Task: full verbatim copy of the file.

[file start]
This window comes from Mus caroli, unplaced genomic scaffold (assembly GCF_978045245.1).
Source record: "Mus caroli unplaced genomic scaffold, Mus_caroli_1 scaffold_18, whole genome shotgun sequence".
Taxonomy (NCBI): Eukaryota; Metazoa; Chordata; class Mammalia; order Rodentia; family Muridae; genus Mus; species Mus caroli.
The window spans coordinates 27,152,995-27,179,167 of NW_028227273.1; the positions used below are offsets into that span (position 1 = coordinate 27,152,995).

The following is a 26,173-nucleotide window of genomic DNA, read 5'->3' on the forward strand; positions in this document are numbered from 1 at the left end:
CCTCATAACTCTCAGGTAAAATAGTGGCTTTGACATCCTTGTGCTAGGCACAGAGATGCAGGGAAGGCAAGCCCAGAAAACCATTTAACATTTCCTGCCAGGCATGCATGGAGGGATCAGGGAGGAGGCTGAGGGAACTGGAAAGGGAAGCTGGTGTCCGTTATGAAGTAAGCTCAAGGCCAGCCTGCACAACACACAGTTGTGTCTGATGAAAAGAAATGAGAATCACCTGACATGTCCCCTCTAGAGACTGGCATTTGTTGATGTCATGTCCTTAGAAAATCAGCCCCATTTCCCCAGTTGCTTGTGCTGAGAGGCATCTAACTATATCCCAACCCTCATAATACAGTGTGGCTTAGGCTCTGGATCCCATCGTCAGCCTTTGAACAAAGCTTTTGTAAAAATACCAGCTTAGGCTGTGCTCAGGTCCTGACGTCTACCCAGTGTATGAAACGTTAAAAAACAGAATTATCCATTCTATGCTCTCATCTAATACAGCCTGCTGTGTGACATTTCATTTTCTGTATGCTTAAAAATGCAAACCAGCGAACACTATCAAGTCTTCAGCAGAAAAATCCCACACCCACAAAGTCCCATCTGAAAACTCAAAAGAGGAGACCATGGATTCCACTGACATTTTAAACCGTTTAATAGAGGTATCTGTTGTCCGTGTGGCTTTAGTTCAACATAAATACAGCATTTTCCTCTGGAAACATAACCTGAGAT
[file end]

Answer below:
This window comes from Mus caroli, unplaced genomic scaffold (assembly GCF_978045245.1).
Source record: "Mus caroli unplaced genomic scaffold, Mus_caroli_1 scaffold_18, whole genome shotgun sequence".
Taxonomy (NCBI): Eukaryota; Metazoa; Chordata; class Mammalia; order Rodentia; family Muridae; genus Mus; species Mus caroli.
The window spans coordinates 27,152,995-27,179,167 of NW_028227273.1; the positions used below are offsets into that span (position 1 = coordinate 27,152,995).

The following is a 26,173-nucleotide window of genomic DNA, read 5'->3' on the forward strand; positions in this document are numbered from 1 at the left end:
CCTCATAACTCTCAGGTAAAATAGTGGCTTTGACATCCTTGTGCTAGGCACAGAGATGCAGGGAAGGCAAGCCCAGAAAACCATTTAACATTTCCTGCCAGGCATGCATGGAGGGATCAGGGAGGAGGCTGAGGGAACTGGAAAGGGAAGCTGGTGTCCGTTATGAAGTAAGCTCAAGGCCAGCCTGCACAACACACAGTTGTGTCTGATGAAAAGAAATGAGAATCACCTGACATGTCCCCTCTAGAGACTGGCATTTGTTGATGTCATGTCCTTAGAAAATCAGCCCCATTTCCCCAGTTGCTTGTGCTGAGAGGCATCTAACTATATCCCAACCCTCATAATACAGTGTGGCTTAGGCTCTGGATCCCATCGTCAGCCTTTGAACAAAGCTTTTGTAAAAATACCAGCTTAGGCTGTGCTCAGGTCCTGACGTCTACCCAGTGTATGAAACGTTAAAAAACAGAATTATCCATTCTATGCTCTCATCTAATACAGCCTGCTGTGTGACATTTCATTTTCTGTATGCTTAAAAATGCAAACCAGCGAACACTATCAAGTCTTCAGCAGAAAAATCCCACACCCACAAAGTCCCATCTGAAAACTCAAAAGAGGAGACCATGGATTCCACTGACATTTTAAACCGTTTAATAGAGGTATCTGTTGTCCGTGTGGCTTTAGTTCAACATAAATACAGCATTTTCCTCTGGAAACATAACCTGAGAT